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The final war story in Lot-o’-Fun is a serial entitled For Britain’s Honour. Our heroes are ‘Jack Buller, the only son of Sir Ronald Buller, a wealthy newspaper proprietor,’ together with a number of companions, all ‘Varsity men’, known as Buller’s Bull Pups. All are expert horsemen. Jack is commanded to hold a bridge ‘at all costs’. His response is steadfast. ‘Rather than count the cost, they must fall and appreciate the signal honour which had been paid the youngest troop in the British Army’. They make it to the bridge before the German cavalry, though the Pups are outnumbered 5 to 1. The Germans ‘arrive in a frenzy they would assuredly not have shown if an equal number of men had been guarding the bridge’. Their commander is none other than Lieutenant Wilhelm Von Loan, a ‘despicable brute’ who had once blackened the name of Jack’s father ‘one of the finest gentlemen in England!’ After a ferocious hand-to-hand combat on the bridge, Jack is unluckily taken prisoner and Von Loan promises to end his war by cutting off his hands.

Worse than that, Jack discovers that Von Loan intends to practise some unspecified evil – that very night – upon ‘the beautiful French girl, Renée de Margny, who [Jack] had grown to love in the first moment he saw her’. Women and girls, apart from the occasional gallant nurse or helpless victim, feature rarely in the comics, where a male readership seems implicit; though one editor did once make a point of welcoming ‘fellows’ sisters’. Thanks to Jack’s ingenious courage, matched only by his author’s ingenious plotting, he escapes on a German horse which, ‘Heaven be praised’, is tied to a post nearby.

The humorous tone of these early comics, perhaps derived from a confidence in the absolute superiority of British troops (‘all over by Christmas’) was not to be sustained. Letters and newspaper reports from the Front, the later evidence of newsreels and films, the mounting death toll and the return of desperately wounded men, shifted public opinion. The Boys’ Friend was famous for its high spirited school stories (Greyfriars, Rookwood, St Jim’s and the rest, largely written by Charles Hamilton under the names of Frank Richards, Owen Conquest, Martin Clifford et al); but in the Christmas Issue of 1917, the annual message from ‘Your Editor’s Den’ made sombre reading:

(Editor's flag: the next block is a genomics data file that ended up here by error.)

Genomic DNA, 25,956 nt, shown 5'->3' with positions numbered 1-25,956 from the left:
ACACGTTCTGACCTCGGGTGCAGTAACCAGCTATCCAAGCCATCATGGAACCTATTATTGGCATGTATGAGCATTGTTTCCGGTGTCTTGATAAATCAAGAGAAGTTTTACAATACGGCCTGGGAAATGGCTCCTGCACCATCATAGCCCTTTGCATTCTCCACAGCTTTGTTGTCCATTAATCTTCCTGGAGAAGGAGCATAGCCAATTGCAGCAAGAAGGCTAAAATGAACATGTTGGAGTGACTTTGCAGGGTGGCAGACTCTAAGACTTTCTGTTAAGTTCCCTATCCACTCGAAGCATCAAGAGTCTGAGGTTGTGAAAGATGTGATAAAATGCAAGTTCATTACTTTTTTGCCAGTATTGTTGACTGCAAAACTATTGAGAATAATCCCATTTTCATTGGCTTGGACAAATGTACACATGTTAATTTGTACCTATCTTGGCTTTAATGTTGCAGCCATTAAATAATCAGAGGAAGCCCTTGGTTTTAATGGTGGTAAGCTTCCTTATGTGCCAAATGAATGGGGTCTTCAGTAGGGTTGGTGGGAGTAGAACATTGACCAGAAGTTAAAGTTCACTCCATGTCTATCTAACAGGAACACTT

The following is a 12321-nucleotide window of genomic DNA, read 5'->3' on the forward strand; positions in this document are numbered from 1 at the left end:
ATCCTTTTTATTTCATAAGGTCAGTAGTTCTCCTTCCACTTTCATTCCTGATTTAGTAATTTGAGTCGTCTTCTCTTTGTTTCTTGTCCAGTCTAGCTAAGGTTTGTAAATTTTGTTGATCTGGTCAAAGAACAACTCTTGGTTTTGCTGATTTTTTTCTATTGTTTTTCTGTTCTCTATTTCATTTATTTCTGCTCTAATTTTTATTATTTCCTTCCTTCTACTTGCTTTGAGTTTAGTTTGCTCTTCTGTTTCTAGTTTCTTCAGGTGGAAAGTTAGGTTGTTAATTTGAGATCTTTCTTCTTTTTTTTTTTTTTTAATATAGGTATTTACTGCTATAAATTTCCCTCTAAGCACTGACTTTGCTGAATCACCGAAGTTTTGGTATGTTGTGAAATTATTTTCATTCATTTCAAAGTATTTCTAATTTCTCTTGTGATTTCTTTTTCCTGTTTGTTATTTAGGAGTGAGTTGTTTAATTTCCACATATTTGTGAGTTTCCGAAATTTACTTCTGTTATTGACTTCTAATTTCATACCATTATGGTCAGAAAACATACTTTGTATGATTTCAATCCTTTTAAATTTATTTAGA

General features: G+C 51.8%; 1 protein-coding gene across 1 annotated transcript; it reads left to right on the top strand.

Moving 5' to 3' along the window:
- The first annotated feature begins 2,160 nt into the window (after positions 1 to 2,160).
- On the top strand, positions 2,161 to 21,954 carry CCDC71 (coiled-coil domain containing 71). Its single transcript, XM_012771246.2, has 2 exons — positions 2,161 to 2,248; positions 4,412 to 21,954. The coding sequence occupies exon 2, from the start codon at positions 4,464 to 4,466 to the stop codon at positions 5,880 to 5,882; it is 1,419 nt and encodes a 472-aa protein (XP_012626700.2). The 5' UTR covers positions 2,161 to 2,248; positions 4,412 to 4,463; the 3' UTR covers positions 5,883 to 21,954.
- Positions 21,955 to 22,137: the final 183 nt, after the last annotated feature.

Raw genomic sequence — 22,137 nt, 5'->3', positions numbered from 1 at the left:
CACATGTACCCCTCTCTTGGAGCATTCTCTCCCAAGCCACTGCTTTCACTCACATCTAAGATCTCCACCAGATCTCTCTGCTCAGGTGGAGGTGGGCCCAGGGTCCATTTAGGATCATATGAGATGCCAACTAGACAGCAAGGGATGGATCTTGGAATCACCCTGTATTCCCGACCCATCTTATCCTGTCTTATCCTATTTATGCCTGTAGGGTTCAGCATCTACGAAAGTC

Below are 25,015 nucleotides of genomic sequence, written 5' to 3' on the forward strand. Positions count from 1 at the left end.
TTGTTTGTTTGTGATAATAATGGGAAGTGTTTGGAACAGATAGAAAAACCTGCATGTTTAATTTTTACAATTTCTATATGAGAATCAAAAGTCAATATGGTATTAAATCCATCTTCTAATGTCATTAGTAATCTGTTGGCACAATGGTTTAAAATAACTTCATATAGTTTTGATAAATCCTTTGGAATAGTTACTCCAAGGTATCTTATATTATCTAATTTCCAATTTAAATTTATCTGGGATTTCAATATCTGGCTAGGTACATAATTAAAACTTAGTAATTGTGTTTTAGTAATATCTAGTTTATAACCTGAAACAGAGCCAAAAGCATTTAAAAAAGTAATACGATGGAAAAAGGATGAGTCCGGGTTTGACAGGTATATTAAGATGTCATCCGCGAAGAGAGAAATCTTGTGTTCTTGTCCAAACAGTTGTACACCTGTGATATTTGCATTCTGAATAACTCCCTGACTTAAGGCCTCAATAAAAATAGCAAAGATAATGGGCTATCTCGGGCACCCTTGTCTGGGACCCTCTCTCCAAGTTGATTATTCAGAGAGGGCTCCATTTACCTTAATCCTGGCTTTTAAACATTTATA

I feel that it is incumbent upon me to commence my Chat this

week by wishing all my loyal readers the greetings of the season. I trust that every one of my chums will have a good Christmas, unaccompanied by any form of revelry. These are no times for gaiety of any description.

There is serious work on hand. We have to carry on with the

task of defeating the unspeakable Hun. It is a formidable task, but if we have not the grit and the determination to carry the job through to the end, we are not worthy of the name of Britishers.

Thousands of our countrymen have given their lives in the great

cause. They leave friends and relations at home who deeply mourn their deaths. Their sorrow is great. Let us not, therefore, add to their sorrows by indulging in revelry, and showing an utter disregard to the sufferings of others.

Let us rather spend our Christmas in a quiet, orderly manner,

observing all the while the injunctions of the Food Controller. When we have achieved the victory for which we are fighting, when the Prussian military machine has been crushed for ever, then may we all spend our Christmas as of yore.

A confession: This series of articles is based on material from my own collection and I was especially pleased about twenty years ago to find Issue 453 of Lot-o’-Fun in almost mint condition. It seemed incredible that a comic, of all things, should have lasted so well. It was indeed incredible; only as I was exploring the Web when drafting the article above did I discover that this issue must surely have come from a pack of facsimiles of six Great War comics from the early Seventies. Several copies are currently available on the Internet, so the good news is that an interested BfK reader might well be able to pick one up. n

Geoff Fox taught in schools and universities and abroad. He has written extensively about literature and drama, including reviewing regularly for Books for Keeps. With Kate Agnew, Geoff wrote Children at War (Continuum, 2001).

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